I now know what I was missing before.  There is some peated malt in this grain bill, and it gives a faint hint of Hebridean smoke. Give another 40% alcohol, this could easily be mistaken for a sherry-wooded Islay.
Good stuff.

Wednesday, July 18, 2018

Six year hiatus

Well, it'll be interesting to see if anyone is still subscribing to this old thing...

It's been a while I know..... many other responsibilities have interfered. Not to mention the on-again-off-again relationship I now seem to have with beer (mostly physiological, sadly).

However, in recent times my diarising interests have expanded significantly, from the simple beer focus to the wider world of other alcohol species (notably spirits and wines).  Moreover, I'm developing an interest in better BBQ-ing, smoking, slow-cooking, as well as curing meats and fermenting/preserving other foods. A lot to do, a lot to document.

And, life is too short to spend in the kitchen or the yard.  Sydney (and Australia, generally) has expanded significantly over the last half-decade, in the realms of quality pubs, distilleries, micro breweries and so forth.  Time to investigate.

So.... a new blog is springing forth:

Might try to salvage some still-relevant posts from this.  And (ideally), cross-pollinate with future posts on beer, breweries, and pubs.

Hope to see you over there....

Monday, May 21, 2012

Vale Geoff Scharer

Today's Good Living (Fairfax press) reports the passing of Geoff Scharer, at the age of 72 after a short illness.

Along with the late Mark Shield, Geoff Scharer was a major influence in my passion for good beer. His single-mindedness about brewing beer of uncompromising quality was a significant factor in driving the Aussie craft brewing industry to where it is today.

His eponymous brewery in Picton was a 80's/90's haven for beer nuts, travellers, and bikies alike. And his particular ethic about not serving anything else but his own product was, if not unwise, admirable.

"Brave", Sir Humphrey might have said. What made it braver was his attempt to replicate this business model in the Rocks.

I recall an evening with my old friend Julian, at the Australian Hotel, which became Scharer's outlet of choice in Sydney city. As Julian and I sipped on Burragorang Bock, a group of nursing students fronted the bar (Geoff was behind it), and asked for half a dozen Carlton Colds and as many Toohey's News.  Our host leant over the bar, said something to the effect of "we don't sell that shit here", and summarily dispatched them to the nearby Glenmore Hotel.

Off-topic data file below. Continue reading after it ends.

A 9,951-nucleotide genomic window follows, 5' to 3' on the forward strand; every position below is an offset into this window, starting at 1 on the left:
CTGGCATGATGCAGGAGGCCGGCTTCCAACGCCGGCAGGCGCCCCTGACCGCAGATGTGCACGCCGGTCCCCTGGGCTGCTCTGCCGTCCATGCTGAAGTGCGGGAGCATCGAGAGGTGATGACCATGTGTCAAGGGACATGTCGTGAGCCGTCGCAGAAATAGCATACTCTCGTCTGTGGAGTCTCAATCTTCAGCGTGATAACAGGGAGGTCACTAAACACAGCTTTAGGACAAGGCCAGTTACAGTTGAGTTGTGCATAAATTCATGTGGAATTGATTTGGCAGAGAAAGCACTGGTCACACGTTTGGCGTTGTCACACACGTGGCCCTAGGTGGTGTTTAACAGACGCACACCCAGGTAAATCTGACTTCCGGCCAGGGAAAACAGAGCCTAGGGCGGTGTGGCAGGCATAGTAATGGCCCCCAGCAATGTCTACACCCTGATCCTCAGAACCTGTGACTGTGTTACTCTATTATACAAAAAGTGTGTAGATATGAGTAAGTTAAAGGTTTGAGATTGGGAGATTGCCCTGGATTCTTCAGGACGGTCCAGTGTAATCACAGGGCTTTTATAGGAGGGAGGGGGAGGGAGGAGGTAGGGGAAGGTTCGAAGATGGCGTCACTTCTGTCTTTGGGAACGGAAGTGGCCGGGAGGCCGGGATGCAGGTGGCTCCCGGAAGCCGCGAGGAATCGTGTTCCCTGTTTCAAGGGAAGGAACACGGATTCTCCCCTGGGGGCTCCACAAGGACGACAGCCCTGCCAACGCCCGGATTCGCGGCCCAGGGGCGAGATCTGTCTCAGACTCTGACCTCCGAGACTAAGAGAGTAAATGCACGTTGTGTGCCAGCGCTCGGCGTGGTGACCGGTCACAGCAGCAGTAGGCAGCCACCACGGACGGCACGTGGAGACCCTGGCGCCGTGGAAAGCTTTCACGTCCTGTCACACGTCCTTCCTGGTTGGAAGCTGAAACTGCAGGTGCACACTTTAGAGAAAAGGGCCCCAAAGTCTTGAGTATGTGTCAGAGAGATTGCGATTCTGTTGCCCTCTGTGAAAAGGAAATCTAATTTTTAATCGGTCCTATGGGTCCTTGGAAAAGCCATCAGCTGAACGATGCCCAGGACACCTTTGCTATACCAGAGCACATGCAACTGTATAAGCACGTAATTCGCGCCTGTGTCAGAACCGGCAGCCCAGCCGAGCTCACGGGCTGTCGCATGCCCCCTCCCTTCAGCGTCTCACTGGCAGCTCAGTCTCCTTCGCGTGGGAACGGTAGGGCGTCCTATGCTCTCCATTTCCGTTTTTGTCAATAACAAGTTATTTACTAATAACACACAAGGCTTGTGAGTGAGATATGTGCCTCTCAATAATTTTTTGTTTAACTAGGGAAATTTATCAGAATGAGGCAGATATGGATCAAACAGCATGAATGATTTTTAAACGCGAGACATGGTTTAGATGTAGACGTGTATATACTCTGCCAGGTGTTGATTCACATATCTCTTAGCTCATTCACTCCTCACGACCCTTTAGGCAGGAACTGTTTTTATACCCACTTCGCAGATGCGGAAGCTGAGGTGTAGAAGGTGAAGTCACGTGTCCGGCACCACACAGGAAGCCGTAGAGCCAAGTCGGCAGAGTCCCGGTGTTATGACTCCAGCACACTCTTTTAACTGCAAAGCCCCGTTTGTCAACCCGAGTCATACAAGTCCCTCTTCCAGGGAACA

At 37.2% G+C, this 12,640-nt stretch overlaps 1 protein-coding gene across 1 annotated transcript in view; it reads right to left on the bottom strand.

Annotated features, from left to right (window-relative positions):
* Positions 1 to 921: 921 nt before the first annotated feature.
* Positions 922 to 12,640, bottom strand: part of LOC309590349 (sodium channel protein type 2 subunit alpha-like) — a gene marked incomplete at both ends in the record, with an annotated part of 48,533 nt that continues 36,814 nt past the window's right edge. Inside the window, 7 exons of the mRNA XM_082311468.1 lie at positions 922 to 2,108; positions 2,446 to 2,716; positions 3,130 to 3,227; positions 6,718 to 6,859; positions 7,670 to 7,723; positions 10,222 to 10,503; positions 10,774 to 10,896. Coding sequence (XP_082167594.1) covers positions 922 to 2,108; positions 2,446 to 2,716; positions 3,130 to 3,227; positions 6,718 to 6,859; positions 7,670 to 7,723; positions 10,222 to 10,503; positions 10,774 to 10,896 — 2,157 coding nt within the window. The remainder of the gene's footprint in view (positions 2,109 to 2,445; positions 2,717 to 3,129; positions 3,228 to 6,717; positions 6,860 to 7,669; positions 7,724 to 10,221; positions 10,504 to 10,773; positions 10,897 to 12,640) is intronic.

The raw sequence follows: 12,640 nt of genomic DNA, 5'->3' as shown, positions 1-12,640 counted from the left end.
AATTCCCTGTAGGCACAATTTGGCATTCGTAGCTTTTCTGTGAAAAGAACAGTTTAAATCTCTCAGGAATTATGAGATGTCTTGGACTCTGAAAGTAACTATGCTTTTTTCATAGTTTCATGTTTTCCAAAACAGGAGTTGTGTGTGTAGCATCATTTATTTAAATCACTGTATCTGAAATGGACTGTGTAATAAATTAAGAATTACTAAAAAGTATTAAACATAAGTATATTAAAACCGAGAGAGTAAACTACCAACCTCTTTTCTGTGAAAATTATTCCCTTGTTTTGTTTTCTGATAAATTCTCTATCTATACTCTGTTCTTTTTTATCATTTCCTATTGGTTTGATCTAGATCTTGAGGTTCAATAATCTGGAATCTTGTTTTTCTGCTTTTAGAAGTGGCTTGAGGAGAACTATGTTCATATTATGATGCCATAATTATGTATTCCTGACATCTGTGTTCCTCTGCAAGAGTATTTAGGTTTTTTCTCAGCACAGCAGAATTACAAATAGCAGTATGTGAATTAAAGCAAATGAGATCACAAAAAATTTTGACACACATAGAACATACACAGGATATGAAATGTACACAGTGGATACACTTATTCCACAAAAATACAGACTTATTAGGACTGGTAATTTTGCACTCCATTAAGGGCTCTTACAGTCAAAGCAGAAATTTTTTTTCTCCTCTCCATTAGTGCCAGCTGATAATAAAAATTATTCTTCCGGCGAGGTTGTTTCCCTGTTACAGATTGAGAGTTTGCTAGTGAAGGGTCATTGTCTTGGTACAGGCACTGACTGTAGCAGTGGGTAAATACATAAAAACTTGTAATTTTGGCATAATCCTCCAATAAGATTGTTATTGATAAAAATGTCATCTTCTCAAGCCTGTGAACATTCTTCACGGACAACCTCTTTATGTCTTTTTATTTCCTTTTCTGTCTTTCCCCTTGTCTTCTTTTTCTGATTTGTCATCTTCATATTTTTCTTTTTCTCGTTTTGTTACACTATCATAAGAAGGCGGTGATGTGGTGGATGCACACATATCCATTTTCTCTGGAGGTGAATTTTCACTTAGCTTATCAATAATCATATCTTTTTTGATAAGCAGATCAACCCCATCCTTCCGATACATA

My first ever taste of Burragorang Bock was an epiphany. A rich, complex, chocolatey drink with a hidden kick. We would buy champagne bottles of the stuff at Picton, with instructions to "treat like milk". Unpasteurised, and meant for immediate consumption. So too the Scharer's lager, an unfiltered, apricoty old world lager that would these days go head to head with the ubiquitous American Pale Ale.

I'm not even sure the brewery exists anymore..... so these beers may be consigned to history. But I won't forget the irascible Mr Scharer, nor his contribution to the Australian beer scene as it stands today.

Wednesday, February 1, 2012

The Baxter Inn

My mate Rowan and I caught up in town last night. Via Beeradvocate I'd learnt of a new place in Clarence St, The Baxter Inn, so suggested we take a look.

Last week, I took a tentative stroll to see if I could locate it, but to no avail. Scott Morgan of Hart's Pub later advised me to head down the alleyway opposite Redoak, and turn right at the garbage bin. Not quite the directions one expects for a new venue.

Arriving ahead of Rowan, I followed a couple of young suits down the dark alley (there was no bin.... is this the right alley?), and turned right into a deadend. All inner-city grime and grunge..... no signs of an establishment here.

Except for the black-shirted security guard, and a fancy rope, indicating where the queue is to form. But to where ? A darkened doorway leading into an even darker stairwell. Down I went, and opened a door.

A blast of music and laughter hit me, and I quickly learnt that I was not one of the first to discover this place. Like a speak-easy of 1920's Chicago, this converted cellar is all brick & wood, with a distinctly American jazz bar look and feel, minus the smoke. There must have been a hundred people already there, and no available seating.

But the bar.... oh the bar... hundreds of whisky bottles from bench to ceiling, and a large board listing them and their prices. And four taps of good beer, including Coopers Lager, Mountain Goat Steam Ale, and 2 Brothers Growler Brown Ale. A small but impressive bottle beer range includes Moylan's Hopsickle Imperial IPA, a bottle of which we shared upon our return.

Yes, we returned later. As I waited for Rowan, the bar got more and more crowded, and I wondered if the door queue was now in operation. A quick SMS exchange confirmed this, so I left, collected him from the queue, and popped over to Redoak for a couple of good beers.

At 8pm we returned to Baxter, assuming that a lot of the post-work crowd had left, It had, so we found a booth, and ordered the Moylan's. This is a mouth-ripping beer, outstanding hop and malt profile, almost heading into American Barleywine territory. At $25 a long-neck, this is a very, very reasonably priced beer. I reckon you'd pay the same at Platinum Liquor. Dirt cheap liquor licensing  allows for smaller markups, and lots of these back-alley establishments opening up all over Sydney (and elsewhere).

Did I mention the complimentary pretzels ? They just kept coming and threatened to curtail our dinner plans.

According to the proto-website, The Baxter Inn is open Monday to Saturday, 4pm-1am. I recommend timing your run, though, otherwise you're in for a long wait.

Basement, 152-156 Clarence Street, Sydney